Finding the complex function looks like an intractable problem, as Eq. (7) is highly nonlinear. We will consider some physically relevant forms for to show how and the domain shape may be found.
The case corresponds to an anisotropic surface energy proportional to . The case corresponds to the anisotropy energy of a two dimensional nematic.
It can be verified, by direct substitution, that
(10) 
is a solution of Eq. (7), with
(11) 
When the texture corresponds to the twodimensional version of a “virtual boojum”[8, 9]—a singularity in the texture that lies outside of the domain. Imaging of domains of monolayer and nearmonolayer films by Brewster angle microscopy reveals strong evidence for the existence of this structure. [10, 11, 12]. The distance of the boojum from the center of the domain, , is given by
(12) 
If the parameter is small compared to one, then approaches , while in the limit the boojum retreats to infinity. The texture is, clearly, highly deformed when .
The domain shape is found by substituting from Eq. (10) into Eq. (9). Surprisingly, , so . The domain shape is thus a perfect circle for . For the exact solution for the texture is equivalent to the texture produced by singularities lying outside of the domain. These singularities are no longer boojums in the accepted sense of the term [8, 9]. The order parameter angle advances by as one traces a path encircling one of the singularities; an advance of characterizes the boojum. The singularities for are “fractionally charged” in the topological sense. However, the fractional nature of these singularities appears to have no consequence for the textural structure of interest, as the singularities lie outside of the domain. Now is no longer equal to zero. The domain shape is deformed from perfect circularity.
This is the anisotropic boundary energy believed to be relevant to domains of liquidcondensed phase in Langmuir monolayers. It represents the lowest three terms in a systematic Fourier expansion of the anisotropic surface energy. For , the function is given by
(13) 
as can be checked by direct substitution. The small admixture of in has dramatic effects on the shape. Using Eq. (13) in Eqs. (8) and (9), we find that

For , the domain has a smooth, nearly circular, shape.

For , the domain has a cusp singularity in its shape. For , the cusp angle —the difference between the inner angle of the cusp and —obeys
(14) Note that the asymptotic variation in the excluded angle is independent of the parameter . The term is thus a singular perturbation. The domain remains nearly circular outside of the immediate vicinity of the cusp.
Large domains will, thus, always have a cusped boundary. Figure 1 graphs the evolution of the excluded angle of the cusp as a function of the radius of a domain in which surface and bulk energy parameters have values that are consistent with the expansion described above. Figure 2 depicts a cusped domain as generated by the generalized Wulff construction for a specific domain radius. The inner angle of the cusp, , is indicated in the Figure.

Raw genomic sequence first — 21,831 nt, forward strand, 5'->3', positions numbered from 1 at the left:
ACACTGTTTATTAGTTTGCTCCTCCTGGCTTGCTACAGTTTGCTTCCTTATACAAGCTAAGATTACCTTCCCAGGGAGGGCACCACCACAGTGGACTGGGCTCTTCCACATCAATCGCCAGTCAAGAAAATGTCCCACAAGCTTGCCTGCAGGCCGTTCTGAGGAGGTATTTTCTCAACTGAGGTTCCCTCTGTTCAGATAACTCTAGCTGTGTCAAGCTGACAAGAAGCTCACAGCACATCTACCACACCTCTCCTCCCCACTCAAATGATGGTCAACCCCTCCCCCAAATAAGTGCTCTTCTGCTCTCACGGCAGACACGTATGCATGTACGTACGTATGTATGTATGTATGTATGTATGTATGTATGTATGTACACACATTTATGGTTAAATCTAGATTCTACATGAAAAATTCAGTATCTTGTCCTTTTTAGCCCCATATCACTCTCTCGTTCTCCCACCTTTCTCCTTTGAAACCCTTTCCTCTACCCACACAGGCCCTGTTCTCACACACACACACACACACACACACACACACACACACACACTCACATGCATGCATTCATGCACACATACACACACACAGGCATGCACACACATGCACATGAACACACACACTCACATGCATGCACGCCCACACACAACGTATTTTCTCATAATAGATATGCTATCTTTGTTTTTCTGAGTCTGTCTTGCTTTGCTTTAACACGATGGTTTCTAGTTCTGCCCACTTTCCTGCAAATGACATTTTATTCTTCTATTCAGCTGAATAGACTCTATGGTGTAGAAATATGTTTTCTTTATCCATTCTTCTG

The measurement of cusp angle can be achieved by visual inspection of the domain. In light of the results reported above, a plot of versus should yield the parameter ratio , and also the combination . A measurement of the cusp angle as a function of domain radius has, in fact, been carried out[13]. The results will be reported elsewhere.
In summary, we have found that deformable domains of materials with an like order parameter may have shape singularities, even though their texture is perfectly analytic in the domain of definition. It is important to note that the material softness plays a key role. If we set the stiffness, , to infinity, then the boundary does not have a cusp. The physical origin of our cusp is thus strikingly different from that of hard crystalline materials. It would be interesting to know whether the results reported here extend to three dimensions.
Acknowledgement is due to Dr. Daniel Schwartz and Professor Charles Knobler for very useful discussions. J. R. would like to acknowledge the hospitality of the Institute for Theoretical Physics at the Chalmers Institute of Technology and the Service de Physique Théorique at Saclay, where some of this work was carried out.
References
 [1] See, for example, C. Kittel Introduction to Solid State Physics, 6th ed. (John Wiley and Sons, New York, 1886).
 [2] G. Wulff, Z. Krist 34, 449 (1901).
 [3] C. Herring in Structure and Properties of Solid Surfaces, R. Gomer and C. Smith, eds. (University of Chicago Press, Chicago, 1953).
 [4] G. Friedel and F. Grandjean, Bull Soc. Fr. Mineral 33, 409 (1910); J. B. Fournier and G. Durand, J. Phys. II Fr. 1, 845 (1991).
 [5] P. Oswald and F. Melo, J. de Physique 50, 3527 (1989).
 [6] H. Bercegol, F. Gallet, D. Langevin and J. Meunier, J. Phys. Fr. 50, 2277 (1989).
 [7] W. K. Burton, N. Cabrera and F. C. Frank, Philos. Trans. Roy. Soc. 243, 299 (1951).
 [8] S. A. Langer and J. P. Sethna, Phys. Rev. A 34 5035 (1986). For the original discussion of boojums, see ref. [9].
 [9] N. D. Mermin in Quantum Fluids and Solids, S. B. Trickey, E. Adams and J. Duffy, eds. (Plenum, New York, 1977).
 [10] D. Hönig, G. A. Overbeck, and D. Möbius, Adv. Mater. 4, 419 (1992).
 [11] J. Meunier, unpublished.
 [12] See also the polarized reflection micrograph of a freely suspended liquid crystal film by N. A. Clark, D. H. Van Winkle and C. Muzny in ref. [8].
 [13] D. Schwartz and C. Knobler, unpublished.